No, which is why I felt I could do a decent job of translating it. It’s so smooth, so languid, her prose. Very little unnecessary embellishment, very little that’s superfluous. The structure is, to my mind, close to perfect, moving back and forth in time seamlessly. And it’s very visual too. I will, however, say that I got the impression that it wasn’t edited much. For example, a character—irrelevant, could easily have been done away with—appears in one place without an explanation. An editor would have questioned it. In another place—just one place in the whole book, mind—she goes on a bit about an elderly woman’s dementia. In an ideal world, a tiny editorial touch might have tightened it some. But these are very minor quibbles. On a related note, my own editor had a clear guideline: I had to match Devi line for line, as far as possible. This was a challenge, because there’s a tightness to the way we speak in English and an expansiveness to the Bangla. But Devi isn’t around today to approve the translation, so I understand the caution. And that’s a big regret: I wish I could have worked with her on this. It would have been a richer translation, as is the case with any translation where a translator works with the writer and they both understand both languages, and I would have learnt so much.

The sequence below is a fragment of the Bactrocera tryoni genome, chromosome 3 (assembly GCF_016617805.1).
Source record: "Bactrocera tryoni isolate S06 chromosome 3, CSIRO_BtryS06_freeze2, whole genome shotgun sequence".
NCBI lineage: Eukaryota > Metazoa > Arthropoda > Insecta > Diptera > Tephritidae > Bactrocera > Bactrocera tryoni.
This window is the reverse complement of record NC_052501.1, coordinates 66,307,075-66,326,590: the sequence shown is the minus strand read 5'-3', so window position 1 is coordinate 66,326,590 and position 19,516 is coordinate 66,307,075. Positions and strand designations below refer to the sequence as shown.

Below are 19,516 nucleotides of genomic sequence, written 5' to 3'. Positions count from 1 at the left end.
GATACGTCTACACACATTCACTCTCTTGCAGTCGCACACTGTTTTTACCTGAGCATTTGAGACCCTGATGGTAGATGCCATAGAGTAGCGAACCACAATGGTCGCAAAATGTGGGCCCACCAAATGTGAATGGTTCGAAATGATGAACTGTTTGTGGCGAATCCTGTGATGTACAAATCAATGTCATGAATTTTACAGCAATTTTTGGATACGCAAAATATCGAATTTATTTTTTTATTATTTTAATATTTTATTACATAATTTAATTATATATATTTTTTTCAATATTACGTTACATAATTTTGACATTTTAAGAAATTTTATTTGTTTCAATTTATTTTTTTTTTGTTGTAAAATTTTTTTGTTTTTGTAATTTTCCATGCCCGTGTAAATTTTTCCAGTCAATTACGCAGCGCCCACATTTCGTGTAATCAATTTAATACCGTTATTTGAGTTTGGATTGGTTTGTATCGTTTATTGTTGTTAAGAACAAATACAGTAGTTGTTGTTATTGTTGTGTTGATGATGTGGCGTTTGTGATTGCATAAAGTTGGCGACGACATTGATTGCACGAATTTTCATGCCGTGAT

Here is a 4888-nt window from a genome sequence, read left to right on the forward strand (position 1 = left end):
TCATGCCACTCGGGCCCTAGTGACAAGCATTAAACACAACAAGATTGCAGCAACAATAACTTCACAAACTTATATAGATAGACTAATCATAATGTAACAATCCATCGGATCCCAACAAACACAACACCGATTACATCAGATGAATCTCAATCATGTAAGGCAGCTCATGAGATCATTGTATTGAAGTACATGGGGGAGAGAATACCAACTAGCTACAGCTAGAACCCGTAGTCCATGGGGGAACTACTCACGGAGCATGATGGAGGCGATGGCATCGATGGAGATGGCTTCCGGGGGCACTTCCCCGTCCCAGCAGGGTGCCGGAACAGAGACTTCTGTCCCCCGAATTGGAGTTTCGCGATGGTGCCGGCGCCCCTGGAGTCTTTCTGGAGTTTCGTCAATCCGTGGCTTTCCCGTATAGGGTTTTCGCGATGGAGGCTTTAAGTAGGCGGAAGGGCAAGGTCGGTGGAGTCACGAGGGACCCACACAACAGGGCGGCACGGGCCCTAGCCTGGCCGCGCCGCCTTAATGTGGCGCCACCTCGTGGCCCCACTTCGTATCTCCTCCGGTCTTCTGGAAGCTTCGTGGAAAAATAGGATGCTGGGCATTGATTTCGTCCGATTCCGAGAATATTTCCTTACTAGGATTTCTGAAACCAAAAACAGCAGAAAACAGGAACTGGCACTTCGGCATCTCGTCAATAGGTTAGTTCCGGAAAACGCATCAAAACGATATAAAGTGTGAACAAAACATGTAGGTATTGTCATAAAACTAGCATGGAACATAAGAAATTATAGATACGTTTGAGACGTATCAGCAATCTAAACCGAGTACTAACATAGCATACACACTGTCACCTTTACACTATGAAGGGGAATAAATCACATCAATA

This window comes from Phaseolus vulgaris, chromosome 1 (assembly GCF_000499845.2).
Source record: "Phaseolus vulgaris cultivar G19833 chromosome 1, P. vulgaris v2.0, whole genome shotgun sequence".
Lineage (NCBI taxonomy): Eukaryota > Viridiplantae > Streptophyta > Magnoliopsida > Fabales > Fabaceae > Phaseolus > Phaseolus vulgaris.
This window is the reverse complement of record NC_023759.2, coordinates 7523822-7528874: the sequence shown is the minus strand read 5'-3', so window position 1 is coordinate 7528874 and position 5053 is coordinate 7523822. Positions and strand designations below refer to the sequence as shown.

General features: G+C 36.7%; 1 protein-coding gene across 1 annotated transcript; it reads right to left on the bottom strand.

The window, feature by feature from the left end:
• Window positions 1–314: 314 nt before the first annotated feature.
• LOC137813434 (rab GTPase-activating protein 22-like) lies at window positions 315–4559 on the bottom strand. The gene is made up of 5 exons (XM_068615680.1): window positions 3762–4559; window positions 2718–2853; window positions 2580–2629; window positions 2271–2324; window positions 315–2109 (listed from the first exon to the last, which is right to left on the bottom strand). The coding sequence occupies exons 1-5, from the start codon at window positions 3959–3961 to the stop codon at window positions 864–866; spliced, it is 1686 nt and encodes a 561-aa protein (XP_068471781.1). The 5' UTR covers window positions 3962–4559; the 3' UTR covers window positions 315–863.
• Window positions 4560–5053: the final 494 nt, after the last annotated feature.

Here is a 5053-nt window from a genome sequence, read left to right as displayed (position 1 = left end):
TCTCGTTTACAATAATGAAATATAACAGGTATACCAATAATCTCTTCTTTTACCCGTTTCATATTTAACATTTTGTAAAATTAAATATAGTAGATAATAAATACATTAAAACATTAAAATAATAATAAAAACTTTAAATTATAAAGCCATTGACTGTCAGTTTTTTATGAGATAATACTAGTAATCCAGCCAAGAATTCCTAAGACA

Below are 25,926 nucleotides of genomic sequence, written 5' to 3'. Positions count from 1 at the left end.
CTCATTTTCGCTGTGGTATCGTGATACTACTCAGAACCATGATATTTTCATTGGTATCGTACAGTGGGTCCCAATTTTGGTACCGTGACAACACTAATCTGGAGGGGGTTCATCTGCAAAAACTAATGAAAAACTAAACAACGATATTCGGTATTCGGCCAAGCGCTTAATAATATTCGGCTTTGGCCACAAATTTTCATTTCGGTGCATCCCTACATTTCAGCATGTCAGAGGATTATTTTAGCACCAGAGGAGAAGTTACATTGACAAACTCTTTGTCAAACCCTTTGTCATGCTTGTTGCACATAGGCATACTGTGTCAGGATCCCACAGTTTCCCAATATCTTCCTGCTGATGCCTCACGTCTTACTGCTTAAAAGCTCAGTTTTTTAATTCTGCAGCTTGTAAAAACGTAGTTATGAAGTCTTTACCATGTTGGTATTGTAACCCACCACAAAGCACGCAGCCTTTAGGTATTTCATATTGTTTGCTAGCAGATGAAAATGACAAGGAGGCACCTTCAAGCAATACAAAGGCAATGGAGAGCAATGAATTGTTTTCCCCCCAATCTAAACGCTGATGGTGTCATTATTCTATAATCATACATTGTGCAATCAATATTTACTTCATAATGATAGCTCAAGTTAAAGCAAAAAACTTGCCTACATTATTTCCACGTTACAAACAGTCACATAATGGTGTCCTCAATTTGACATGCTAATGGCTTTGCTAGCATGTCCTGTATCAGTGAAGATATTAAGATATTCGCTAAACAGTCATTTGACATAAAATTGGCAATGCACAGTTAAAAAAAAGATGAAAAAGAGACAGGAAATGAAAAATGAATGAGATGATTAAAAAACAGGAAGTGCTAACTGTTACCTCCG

How is it that this book was not translated for over 55 years? And are there other such works in her oeuvre that have been neglected (perhaps because they didn't fit the general perception of her as a writer)?

I think a fair bit of Devi’s work has been translated, and by people like Gayatri Spivak, and that explains her celebrity beyond Bengali and Indian shores. Not all, of course, far from it. Oddly, Aranyer Adhikar appears to not have been translated—at least I couldn’t find it. It’s an iconic work. Perhaps even her definitive work. Since I’ve read her chiefly in the original, and because I was not looking to maintain any sort of continuity of voice, I did not go back to her English translations. In any case, the translations vary vastly, even in voice. I remember Devi telling my wife once that she really liked her own brother Maitreya Ghatak’s translation of her essays. I forget what the collection was called, unfortunately.

As for Laayl-e Aasmaner Aayna, search me. Maybe because it’s not as Devi as one might expect, not the sort of book her readers—beyond Bengal—would expect. I don’t know. I have no idea. You’re probably right. But that doesn’t explain why Aranyer Adhikar has not been translated. It should have been the first of her books to be translated, I’d say. Maybe it’s been done in other languages and not English? I don’t know.